Pretending to treat them well, giving them cossets and praise, as if they were animals instead of just as sentient as he was. Yet at the slightest hint of resistance, he punished them without remorse. She’d done everything she could to shoulder that burden. None of them had deserved it, but the others deserved it even less than she did.
While she had no regrets that she’d killed Torren, she did regret the taste he’d left in her mouth after she’d flown his body back to the manor house to prove to the dragons he was dead.
Maurene stuffed a handful of papers into her rucksack and rubbed the small of her back. “He won’t starve. The other wizards will figure a way to get to him before that happens. But none of that will matter if they catch us.”
“The other wizards will probably put him down,” Alliah argued, realizing the truth of it even as she said it. Crystal dragons were rare, but that might not protect their uncivil companion any longer. “Other wizards don’t have Torren’s delusions of grandeur. They aren’t trying to take over the world. Many just want to earn a living.”
“You’re going to sacrifice all of us to break into a dungeon and rescue a man who’s going to attack you the minute you unchain him?” Maurene asked, aghast.
“He can try to attack me, but I’m a red,” Alliah reminded her. She was trained in war, in all types of combat. She knew how to command herself, and others, as much as Torren had allowed it. The dragon in the dungeon might be big, but he was a crystal. They knew nothing of fighting.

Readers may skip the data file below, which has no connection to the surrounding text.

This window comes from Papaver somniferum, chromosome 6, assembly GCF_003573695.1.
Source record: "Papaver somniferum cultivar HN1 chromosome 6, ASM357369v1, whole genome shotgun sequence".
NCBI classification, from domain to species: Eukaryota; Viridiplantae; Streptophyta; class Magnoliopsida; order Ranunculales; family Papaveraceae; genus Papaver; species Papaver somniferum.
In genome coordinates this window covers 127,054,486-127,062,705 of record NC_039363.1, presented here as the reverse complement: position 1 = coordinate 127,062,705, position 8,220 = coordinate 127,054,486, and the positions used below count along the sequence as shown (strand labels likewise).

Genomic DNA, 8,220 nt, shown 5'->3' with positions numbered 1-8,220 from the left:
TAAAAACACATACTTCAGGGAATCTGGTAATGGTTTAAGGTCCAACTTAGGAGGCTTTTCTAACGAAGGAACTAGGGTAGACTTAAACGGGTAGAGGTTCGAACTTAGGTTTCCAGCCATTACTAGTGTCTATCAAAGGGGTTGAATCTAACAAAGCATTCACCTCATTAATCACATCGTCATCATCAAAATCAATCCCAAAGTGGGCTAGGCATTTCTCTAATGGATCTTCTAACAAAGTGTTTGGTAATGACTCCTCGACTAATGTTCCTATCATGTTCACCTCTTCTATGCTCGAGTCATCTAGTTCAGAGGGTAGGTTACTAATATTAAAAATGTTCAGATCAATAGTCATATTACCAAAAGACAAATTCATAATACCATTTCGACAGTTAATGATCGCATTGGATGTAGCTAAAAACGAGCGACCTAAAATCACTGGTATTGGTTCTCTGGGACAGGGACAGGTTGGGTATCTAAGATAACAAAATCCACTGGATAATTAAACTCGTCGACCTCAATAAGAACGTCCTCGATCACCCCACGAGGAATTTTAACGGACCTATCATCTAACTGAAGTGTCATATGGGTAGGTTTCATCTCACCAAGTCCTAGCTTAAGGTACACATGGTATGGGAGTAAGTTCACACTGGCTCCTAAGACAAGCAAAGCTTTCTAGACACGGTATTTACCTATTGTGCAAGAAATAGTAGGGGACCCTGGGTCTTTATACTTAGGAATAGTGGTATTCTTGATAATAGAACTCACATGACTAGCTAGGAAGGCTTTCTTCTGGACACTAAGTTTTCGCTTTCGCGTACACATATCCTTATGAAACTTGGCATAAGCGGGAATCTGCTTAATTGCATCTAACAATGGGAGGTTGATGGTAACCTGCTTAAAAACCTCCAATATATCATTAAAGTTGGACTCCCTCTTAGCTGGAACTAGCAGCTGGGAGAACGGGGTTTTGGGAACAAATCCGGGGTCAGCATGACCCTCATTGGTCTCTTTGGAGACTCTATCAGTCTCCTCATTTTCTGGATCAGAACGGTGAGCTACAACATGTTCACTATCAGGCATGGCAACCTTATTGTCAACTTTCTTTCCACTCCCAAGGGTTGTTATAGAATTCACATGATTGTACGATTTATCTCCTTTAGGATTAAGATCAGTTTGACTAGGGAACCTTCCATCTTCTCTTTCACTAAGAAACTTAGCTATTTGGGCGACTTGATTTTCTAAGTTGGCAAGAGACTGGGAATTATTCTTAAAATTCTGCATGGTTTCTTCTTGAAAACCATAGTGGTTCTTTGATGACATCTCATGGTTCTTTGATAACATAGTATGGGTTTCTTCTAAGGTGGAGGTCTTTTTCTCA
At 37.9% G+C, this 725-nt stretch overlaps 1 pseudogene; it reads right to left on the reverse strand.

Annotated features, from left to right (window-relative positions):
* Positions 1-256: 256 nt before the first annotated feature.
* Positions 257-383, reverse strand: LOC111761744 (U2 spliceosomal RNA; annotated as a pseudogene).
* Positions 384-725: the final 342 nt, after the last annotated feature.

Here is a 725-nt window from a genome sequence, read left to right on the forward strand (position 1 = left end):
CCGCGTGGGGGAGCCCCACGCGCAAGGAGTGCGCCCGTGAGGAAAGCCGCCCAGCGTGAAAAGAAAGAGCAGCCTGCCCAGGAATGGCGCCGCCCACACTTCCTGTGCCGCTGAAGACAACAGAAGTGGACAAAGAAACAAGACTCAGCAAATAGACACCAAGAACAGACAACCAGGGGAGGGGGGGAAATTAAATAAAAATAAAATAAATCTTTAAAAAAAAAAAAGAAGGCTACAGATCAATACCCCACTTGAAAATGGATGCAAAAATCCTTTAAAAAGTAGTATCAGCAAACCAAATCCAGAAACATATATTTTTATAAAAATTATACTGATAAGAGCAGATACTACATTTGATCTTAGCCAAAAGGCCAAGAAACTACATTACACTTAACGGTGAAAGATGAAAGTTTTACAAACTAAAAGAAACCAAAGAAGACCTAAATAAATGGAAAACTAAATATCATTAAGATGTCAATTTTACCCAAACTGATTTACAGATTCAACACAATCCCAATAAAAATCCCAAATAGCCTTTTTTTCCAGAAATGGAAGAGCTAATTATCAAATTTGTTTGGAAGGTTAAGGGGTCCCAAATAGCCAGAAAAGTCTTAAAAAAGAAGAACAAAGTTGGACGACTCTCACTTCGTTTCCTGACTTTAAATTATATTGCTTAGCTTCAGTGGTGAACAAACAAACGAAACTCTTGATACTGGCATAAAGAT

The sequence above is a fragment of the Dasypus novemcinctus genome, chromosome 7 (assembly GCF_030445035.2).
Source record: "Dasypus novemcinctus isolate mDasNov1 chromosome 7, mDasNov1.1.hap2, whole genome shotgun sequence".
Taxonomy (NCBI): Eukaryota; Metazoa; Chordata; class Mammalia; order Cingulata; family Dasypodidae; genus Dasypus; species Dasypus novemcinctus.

Maurene gave her a sour grimace. “That applies when you’re in dragon form, not on two legs. Try using that sword of yours to fend off a lightning bolt.”
“He can’t cast lightning. He’s a dragon.” Only wizards could cast spells, using the magic they siphoned from dragons. Dragons themselves could shift into dragons and, well, back into bipeds. They had the power of change and the power of flight—and no power to resist the thrall crystals that ruined their lives.
“Humph.” Maurene finished ransacking Torren’s office and cinched her rucksack. “You might as well sell us to the wizards yourself at this rate. You know the humans from the kitchen are going to run and tell everyone they find. You shouldn’t have brought the body.”
“I didn’t think you would believe me otherwise.” And they wouldn’t have, hence the very logical decision to bring the body. Their thrall crystals would feel no different with Torren dead. “I feared you’d assume it was another of Torren’s loyalty games.”
Maurene stomped to the last place in the office she hadn’t searched, a wardrobe, and slammed it open. Looking over her shoulder, she said, “What’s done is done. Forget that fool in the dungeon. Lead us out of here. Right after I find that purple cloak our dear departed master wore when he was feeling like a ponce. The gold buttons on that ugly thing can feed us for weeks.”
When a wizard without apprentices died unexpectedly, it was often a free-for-all. A wizard could hijack an unsecured thrall crystal in a dragon much more easily and cheaply than purchasing a dragon straight up. While Alliah would be protected, having shed her crystal, the others wouldn’t.
Including the dragon in the dungeon.
What was she thinking, volunteering to fetch Torren’s dragons while Katia guarded the portal? Their master had used her and her friend Katia, also a red, as bludgeons, not strategists. He’d never realized she and Katia distracted him from hurting the others. Alliah had always dreamed she was capable of more. She had bided her time, counting every single second of her enslavement, until she had the opportunity to rid herself of her master.
Alliah, a realist, just wanted to safeguard her companions in the stable. The dragon in the dungeon was one of them. Was she up to this task after a life of captivity? What could she achieve now that no wizard was around to tell her what to do? What could any of them achieve?
Small things. Stupid things. Great things. But things they chose for themselves. And that was exactly why she couldn’t leave the dragon in the dungeon to his fate.
(c) jody wallace 2018